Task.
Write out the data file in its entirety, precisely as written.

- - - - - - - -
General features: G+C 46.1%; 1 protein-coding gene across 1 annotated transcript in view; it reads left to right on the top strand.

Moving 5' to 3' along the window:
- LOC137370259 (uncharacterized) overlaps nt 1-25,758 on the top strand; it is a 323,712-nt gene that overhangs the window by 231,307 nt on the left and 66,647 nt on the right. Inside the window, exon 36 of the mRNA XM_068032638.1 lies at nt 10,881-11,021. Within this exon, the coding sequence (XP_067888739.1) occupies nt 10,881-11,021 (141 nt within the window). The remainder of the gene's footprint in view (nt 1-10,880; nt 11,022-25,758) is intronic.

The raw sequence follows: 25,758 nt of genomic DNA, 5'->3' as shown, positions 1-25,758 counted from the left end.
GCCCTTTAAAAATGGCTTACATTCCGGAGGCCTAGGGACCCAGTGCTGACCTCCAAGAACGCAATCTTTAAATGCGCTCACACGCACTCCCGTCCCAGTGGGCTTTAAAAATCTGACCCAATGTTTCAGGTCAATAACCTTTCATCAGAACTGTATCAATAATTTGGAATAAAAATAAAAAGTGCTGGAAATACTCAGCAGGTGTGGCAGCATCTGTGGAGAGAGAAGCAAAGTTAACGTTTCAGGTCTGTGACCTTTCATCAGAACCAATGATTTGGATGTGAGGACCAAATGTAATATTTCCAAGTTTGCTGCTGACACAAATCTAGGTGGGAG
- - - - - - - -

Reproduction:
General features: G+C 46.1%; 1 protein-coding gene across 1 annotated transcript in view; it reads left to right on the top strand.

Moving 5' to 3' along the window:
- LOC137370259 (uncharacterized) overlaps nt 1-25,758 on the top strand; it is a 323,712-nt gene that overhangs the window by 231,307 nt on the left and 66,647 nt on the right. Inside the window, exon 36 of the mRNA XM_068032638.1 lies at nt 10,881-11,021. Within this exon, the coding sequence (XP_067888739.1) occupies nt 10,881-11,021 (141 nt within the window). The remainder of the gene's footprint in view (nt 1-10,880; nt 11,022-25,758) is intronic.

The raw sequence follows: 25,758 nt of genomic DNA, 5'->3' as shown, positions 1-25,758 counted from the left end.
GCCCTTTAAAAATGGCTTACATTCCGGAGGCCTAGGGACCCAGTGCTGACCTCCAAGAACGCAATCTTTAAATGCGCTCACACGCACTCCCGTCCCAGTGGGCTTTAAAAATCTGACCCAATGTTTCAGGTCAATAACCTTTCATCAGAACTGTATCAATAATTTGGAATAAAAATAAAAAGTGCTGGAAATACTCAGCAGGTGTGGCAGCATCTGTGGAGAGAGAAGCAAAGTTAACGTTTCAGGTCTGTGACCTTTCATCAGAACCAATGATTTGGATGTGAGGACCAAATGTAATATTTCCAAGTTTGCTGCTGACACAAATCTAGGTGGGAG